Lynn Burbank recently retired from her position as director of the Continuing Education Department at the University of Minnesota Duluth. She led its College in the Schools program through initial NACEP accreditation in 2005 and re-accreditation in 2012. Lynn is a past president of the NACEP Board of Directors and has served as a peer reviewer since 2006.
Lynn has served as a volunteer since 2002 in many different capacities through the years including being on the Board of Directors, the Accreditation Commission, peer reviewer and much more. Currently, she volunteers as an accreditation coach and webinar/conference presenter.
What is your best NACEP memory and why?
My favorite NACEP memory happened during the conference in Duluth in 2002. The location had been chosen partly through persuasion that early October was a beautiful time of year on the North Shore of Lake Superior, with warm temperatures and the oak, maple and birch trees in full fall color.
Well..., it snowed. But, attendees were treated to toasting marshmallows at a nighttime bonfire on the beach while the snow gently fell and hissed in the flames, and the waves boomed against the rocks. OK, so I wasn’t there, but so many people who were there have told me about this experience, that now it’s one of my favorite NACEP stories, too.
My best most recent memory is of arriving in Louisville last October, and being told that over 800 people had registered for the conference. That is astounding growth in the last 15 years: I think the attendance at that conference in Duluth was about 35 people.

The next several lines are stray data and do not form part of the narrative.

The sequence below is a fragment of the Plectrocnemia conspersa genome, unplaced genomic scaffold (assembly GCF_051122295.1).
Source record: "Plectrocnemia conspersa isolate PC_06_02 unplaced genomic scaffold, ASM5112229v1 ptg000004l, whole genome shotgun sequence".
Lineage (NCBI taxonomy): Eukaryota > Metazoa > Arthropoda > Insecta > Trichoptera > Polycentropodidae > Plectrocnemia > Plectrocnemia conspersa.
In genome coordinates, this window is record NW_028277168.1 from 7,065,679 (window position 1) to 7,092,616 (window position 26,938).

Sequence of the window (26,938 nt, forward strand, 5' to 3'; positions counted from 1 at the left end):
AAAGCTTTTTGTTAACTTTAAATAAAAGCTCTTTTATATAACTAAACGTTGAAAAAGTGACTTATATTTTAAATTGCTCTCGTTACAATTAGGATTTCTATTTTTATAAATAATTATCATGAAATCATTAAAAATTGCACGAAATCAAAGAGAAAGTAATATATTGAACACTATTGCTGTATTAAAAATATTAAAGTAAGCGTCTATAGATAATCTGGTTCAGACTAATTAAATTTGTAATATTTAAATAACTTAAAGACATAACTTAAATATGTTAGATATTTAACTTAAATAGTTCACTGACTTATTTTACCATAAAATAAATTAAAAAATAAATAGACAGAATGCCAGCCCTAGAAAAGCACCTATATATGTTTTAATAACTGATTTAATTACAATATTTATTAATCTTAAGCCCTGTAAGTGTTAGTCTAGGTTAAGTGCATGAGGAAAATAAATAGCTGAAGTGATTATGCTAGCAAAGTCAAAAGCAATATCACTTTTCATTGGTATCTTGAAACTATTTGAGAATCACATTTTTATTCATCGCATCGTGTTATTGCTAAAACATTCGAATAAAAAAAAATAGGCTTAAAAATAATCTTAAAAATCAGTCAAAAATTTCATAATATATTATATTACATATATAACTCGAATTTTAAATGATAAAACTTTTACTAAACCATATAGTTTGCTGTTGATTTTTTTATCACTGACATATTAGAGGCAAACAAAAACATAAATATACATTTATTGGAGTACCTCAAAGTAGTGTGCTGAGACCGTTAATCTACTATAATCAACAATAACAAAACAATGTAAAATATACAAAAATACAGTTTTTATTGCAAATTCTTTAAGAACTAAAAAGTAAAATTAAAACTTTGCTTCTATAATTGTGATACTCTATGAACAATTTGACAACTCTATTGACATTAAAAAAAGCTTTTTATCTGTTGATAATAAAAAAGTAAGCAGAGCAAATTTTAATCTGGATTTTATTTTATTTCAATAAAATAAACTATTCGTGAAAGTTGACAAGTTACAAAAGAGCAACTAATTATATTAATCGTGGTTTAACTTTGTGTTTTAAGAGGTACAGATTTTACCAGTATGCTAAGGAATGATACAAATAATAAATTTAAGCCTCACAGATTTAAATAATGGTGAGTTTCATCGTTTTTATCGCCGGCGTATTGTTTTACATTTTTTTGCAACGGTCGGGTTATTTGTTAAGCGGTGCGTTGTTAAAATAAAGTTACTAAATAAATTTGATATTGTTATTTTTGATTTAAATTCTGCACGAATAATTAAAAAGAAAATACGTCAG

Do you have any advice for first time NACEP volunteers?
My advice for anyone who would like to volunteer is to step forward and let people know you are interested--they will be glad to hear from you. Don't sit back and wait to be noticed, and don't self-select out of opportunities.
How did you get started volunteering for NACEP?
When the NACEP organization was very small, I was asked to run for a position on the NACEP Board, to fill in for someone who had to drop out at the last minute. Board service was a great learning experience--not only for my professional development, but also for greater understanding about the standards and best practices in current enrollment.
What have you learned about NACEP and concurrent programs?
The field of concurrent enrollment is dynamic, innovative, and increasingly complex--and so is NACEP. The regular reviewing of the standards for currency, relevancy and accuracy is an example of evolving to fit the changing needs of concurrent enrollment stakeholders while at the same time maintaining the program integrity essential for sustainability and student success.
We owe a huge debt of gratitude to that first small group of education professionals who in the mid '90's had the vision to start discussing--and then creating--an organization targeted toward ensuring high quality rigor and professional development for the concurrent enrollment field. Equally importantly, NACEP would not be the national voice of concurrent enrollment today if not for the efforts of our gifted professional staff members who move it forward and upward.
What do you do when you are not volunteering?
One of the great things about retirement (Do I sound like an AARP ad? Yikes!) is that you can chose what you want to do, and the schedule for doing it. My husband and I live in northern Minnesota, where you really need either to love doing snow-related activities, or desperately dream about moving elsewhere. We love to cross-country ski--fortunately, the terrain is relatively flat, so I don't fall down as often as I would alpine skiing. The snow is also nice because it covers all the undone outside projects, so we can relax for a few months. To top it off, my husband loves to cook and I love to eat, so retirement has turned out to be even better than I had hoped.